WHERE: Crown Palladium, Melbourne

WHEN: Monday September 23, 8:15pm

THE RED CARPET: The night is almost as much about the fashion as the Brownlow Medal itself. Partners of AFL players have the chance to dress up and strut their stuff on the red carpet, prior to the count at about 7:30pm.

THE DRESSES: As mentioned above, the fashion has become an integral part of proceedings. There have been a number of famous frocks that have created quite a stir, including Rebecca Twigley (2004), Tania Buckley (2001), Rachel McLeod (2006). 

WHAT IS THE BROWNLOW? The Brownlow Medal is the AFL's highest individual honour, awarded to the best and fairest player of any given home and away season. The Charles (Chas) Brownlow Medal was first instituted in 1924 to perpetuate the memory of Charles Brownlow – the Geelong administrator who died aged 62 on January 23, 1924. 

HOW THE VOTING WORKS: At the end of each home and away game across the AFL season, the three field umpires reach a consensus on who they believe are the most influential players on the ground. They then enter their votes on a 3, 2, 1 basis.

Winner Chris Judd and his partner Rebecca Twigley during the 2004 count. Picture: AFL Media

WHERE THE VOTES ARE STORED: The umpires have to deliver their votes to AFL House when lodging the matchday paperwork. The votes are then stored at Armaguard head office in a locked safe. On the night, the envelopes are delivered by Armaguard truck and are only opened once the count begins.

WHO ATTENDS: Past winners and their partners, AFL Commission members, and then each club invites five players – including the captain. The past winners from those teams are also given the option of attending, in addition to the five players.

THE MEDAL: The Brownlow Medal is made by Melbourne-based company Cash's – which also constructs the premiership cup and Norm Smith Medal. The AFL has three Brownlow Medals on hand on the night, while the League has already flown a medal over to Perth and Sydney (in case a Swan, Giant, Eagle or Docker wins). Once the winner receives his medal, he is allowed to hold onto it.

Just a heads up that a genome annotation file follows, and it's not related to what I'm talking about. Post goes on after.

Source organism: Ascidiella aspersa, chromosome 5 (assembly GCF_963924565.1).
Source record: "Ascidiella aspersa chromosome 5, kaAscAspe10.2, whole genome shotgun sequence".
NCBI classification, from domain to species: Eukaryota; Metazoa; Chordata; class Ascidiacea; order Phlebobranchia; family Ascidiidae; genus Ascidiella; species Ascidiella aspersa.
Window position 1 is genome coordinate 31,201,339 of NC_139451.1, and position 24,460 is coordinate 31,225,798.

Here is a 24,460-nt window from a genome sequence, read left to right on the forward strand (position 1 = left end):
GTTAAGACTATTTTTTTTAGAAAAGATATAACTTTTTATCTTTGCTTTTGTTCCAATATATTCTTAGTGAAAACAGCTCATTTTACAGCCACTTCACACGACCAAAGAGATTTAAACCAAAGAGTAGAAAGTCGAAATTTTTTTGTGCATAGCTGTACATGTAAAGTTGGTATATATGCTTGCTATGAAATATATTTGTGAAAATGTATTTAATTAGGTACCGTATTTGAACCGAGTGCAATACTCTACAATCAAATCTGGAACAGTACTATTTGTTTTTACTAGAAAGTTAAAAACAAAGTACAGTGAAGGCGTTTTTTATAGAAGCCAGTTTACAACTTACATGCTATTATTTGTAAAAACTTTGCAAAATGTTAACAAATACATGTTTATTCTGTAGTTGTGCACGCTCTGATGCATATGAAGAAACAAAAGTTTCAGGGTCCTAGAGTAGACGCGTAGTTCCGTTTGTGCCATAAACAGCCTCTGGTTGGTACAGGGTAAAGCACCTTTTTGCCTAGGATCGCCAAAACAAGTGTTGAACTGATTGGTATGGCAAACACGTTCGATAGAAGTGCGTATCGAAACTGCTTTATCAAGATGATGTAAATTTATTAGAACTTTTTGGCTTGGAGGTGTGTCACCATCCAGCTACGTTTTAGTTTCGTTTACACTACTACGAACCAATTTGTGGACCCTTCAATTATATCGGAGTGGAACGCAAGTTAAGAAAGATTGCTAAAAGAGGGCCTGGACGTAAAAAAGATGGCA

ELIGIBILITY: Players who are eligible to win the medal must not receive more than 100 points in an incident assessed by the Match Review Panel during the year. If suspended for a game, a player is ineligible to win the award.

Host Bruce McAvaney speaks to 2011 winner Dane Swan, the Collingwood midfielder. Picture: AFL Media


Gary Ablett (Gold Coast) - $1.60

Joel Selwood (Geelong) - $3.75

Sam Mitchell (Hawthorn) - $5.50

Scott Pendlebury (Collingwood) - $10

Dane Swan (Collingwood) - $10

Kieren Jack (Sydney Swans) - $26


Michael Barlow (Fremantle) - $34

Ryan Griffen (Western Bulldogs) - $34

Daniel Hannebery (Sydney Swans) - $34

Jarryd Roughead (Hawthorn) - $41

Trent Cotchin (Richmond) - $51

Patrick Dangerfield (Adelaide) - $51

Jobe Watson (Essendon) - $51

Prices correct at time of printing and subject to change.  For latest prices, visit tab.com.au


2012: Jobe Watson (Essendon) – 30 votes

2011: Dane Swan (Collingwood) – 34 votes

2010: Chris Judd (Carlton) – 30 votes

2009: Gary Ablett (Geelong) – 30 votes

2008: Adam Cooney (Western Bulldogs) – 24 votes

2007: Jimmy Bartel (Geelong) – 29 votes

2006: Adam Goodes (Sydney Swans) – 26 votes

2005: Ben Cousins (West Coast) – 20 votes

2004: Chris Judd (West Coast) – 30 votes

2003: Nathan Buckley (Collingwood), Adam Goodes (Sydney Swans), Mark Ricciuto (Adelaide) – 22 votes


3 – Haydn Bunton – Fitzroy (1931, 1932, 1935)

3 – Dick Reynolds – Essendon (1934, 1937, 1938)

3 – Bob Skilton – South Melbourne (1959, 1963, 1968)

3 – Ian Stewart – St Kilda/Richmond (1965, 1966, 1971)

AFL.com.au COVERAGE: There will be a live chat starting from 7pm, a full gallery of photos, a video package direct from the red carpet and a Brownlow tracker for minute by minute voting.

Twitter: @AFL_BenGuthrie